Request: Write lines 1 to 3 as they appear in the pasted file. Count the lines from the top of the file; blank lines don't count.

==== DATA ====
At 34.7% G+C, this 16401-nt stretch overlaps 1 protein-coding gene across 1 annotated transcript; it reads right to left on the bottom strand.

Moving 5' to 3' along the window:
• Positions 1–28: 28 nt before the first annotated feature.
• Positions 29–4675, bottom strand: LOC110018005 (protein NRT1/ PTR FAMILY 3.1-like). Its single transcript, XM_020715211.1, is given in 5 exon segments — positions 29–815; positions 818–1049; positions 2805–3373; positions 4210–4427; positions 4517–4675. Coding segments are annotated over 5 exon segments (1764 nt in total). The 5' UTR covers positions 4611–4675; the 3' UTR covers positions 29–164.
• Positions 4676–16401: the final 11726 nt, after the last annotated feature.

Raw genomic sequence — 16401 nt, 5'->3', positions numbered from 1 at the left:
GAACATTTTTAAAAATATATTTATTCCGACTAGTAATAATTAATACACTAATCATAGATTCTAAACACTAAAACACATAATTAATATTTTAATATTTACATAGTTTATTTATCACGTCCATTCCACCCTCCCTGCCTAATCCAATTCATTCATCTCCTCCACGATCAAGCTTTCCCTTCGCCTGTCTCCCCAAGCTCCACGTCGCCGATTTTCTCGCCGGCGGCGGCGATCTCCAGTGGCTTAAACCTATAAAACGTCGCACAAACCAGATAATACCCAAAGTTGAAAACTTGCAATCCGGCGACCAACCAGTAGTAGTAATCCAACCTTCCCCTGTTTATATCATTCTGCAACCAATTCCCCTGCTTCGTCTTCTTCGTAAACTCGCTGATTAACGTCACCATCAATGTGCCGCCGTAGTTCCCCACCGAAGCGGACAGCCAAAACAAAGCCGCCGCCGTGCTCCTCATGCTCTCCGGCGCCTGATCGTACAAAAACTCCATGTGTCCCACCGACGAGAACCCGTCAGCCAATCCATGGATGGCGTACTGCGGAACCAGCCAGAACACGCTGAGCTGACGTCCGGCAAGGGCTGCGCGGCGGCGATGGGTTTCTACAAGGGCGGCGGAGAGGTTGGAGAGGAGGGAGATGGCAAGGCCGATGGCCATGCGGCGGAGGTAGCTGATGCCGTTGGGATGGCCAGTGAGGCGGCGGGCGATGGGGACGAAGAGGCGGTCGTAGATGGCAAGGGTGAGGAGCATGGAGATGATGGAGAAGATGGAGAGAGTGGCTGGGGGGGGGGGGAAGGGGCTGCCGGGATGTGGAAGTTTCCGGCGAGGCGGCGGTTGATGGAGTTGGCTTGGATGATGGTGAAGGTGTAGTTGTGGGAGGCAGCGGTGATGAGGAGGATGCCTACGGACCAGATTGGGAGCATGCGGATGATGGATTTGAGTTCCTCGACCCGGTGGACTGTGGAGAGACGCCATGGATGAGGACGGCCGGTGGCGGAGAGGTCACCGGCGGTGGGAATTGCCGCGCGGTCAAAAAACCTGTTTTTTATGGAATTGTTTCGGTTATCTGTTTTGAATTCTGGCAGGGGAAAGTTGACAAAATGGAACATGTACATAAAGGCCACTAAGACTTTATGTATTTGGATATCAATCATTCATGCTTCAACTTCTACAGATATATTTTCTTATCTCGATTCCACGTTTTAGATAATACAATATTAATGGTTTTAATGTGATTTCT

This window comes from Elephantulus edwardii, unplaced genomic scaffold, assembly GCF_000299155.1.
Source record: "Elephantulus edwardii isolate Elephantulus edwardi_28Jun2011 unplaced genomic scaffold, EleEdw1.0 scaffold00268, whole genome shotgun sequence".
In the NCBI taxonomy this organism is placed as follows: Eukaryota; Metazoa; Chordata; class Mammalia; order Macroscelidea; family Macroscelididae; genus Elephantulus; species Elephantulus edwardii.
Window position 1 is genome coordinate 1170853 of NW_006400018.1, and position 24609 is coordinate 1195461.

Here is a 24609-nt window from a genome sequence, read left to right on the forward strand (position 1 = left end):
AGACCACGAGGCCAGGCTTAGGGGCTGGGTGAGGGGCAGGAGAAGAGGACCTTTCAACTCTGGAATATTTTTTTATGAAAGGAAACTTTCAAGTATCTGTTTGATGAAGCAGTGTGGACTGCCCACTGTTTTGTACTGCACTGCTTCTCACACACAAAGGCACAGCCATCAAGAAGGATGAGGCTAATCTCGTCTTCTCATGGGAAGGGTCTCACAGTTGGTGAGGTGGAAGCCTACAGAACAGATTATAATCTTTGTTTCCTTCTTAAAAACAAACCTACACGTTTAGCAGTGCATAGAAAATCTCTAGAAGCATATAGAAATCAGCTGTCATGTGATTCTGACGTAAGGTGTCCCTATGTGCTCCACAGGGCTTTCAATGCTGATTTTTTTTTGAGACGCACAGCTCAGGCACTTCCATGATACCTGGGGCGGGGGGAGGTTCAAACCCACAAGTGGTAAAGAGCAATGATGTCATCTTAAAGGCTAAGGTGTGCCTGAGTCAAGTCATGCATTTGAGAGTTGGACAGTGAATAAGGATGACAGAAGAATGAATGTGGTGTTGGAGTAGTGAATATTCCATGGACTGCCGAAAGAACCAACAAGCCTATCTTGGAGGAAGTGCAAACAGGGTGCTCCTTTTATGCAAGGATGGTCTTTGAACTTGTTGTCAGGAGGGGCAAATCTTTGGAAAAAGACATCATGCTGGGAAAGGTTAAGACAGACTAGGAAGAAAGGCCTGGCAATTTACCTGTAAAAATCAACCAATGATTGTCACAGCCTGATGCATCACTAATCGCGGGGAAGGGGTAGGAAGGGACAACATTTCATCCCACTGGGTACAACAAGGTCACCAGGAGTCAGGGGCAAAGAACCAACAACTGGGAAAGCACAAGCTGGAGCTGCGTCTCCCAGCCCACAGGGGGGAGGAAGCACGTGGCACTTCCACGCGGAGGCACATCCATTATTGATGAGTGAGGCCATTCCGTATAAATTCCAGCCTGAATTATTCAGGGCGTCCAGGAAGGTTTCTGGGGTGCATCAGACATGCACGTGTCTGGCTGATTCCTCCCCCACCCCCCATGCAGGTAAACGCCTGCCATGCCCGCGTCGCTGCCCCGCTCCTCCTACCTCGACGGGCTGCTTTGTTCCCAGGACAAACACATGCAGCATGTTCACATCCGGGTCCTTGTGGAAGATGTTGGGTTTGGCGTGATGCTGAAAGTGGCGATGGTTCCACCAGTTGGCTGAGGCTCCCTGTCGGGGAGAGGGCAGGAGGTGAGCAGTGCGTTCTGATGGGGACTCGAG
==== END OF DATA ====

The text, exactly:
At 34.7% G+C, this 16401-nt stretch overlaps 1 protein-coding gene across 1 annotated transcript; it reads right to left on the bottom strand.

Moving 5' to 3' along the window:
• Positions 1–28: 28 nt before the first annotated feature.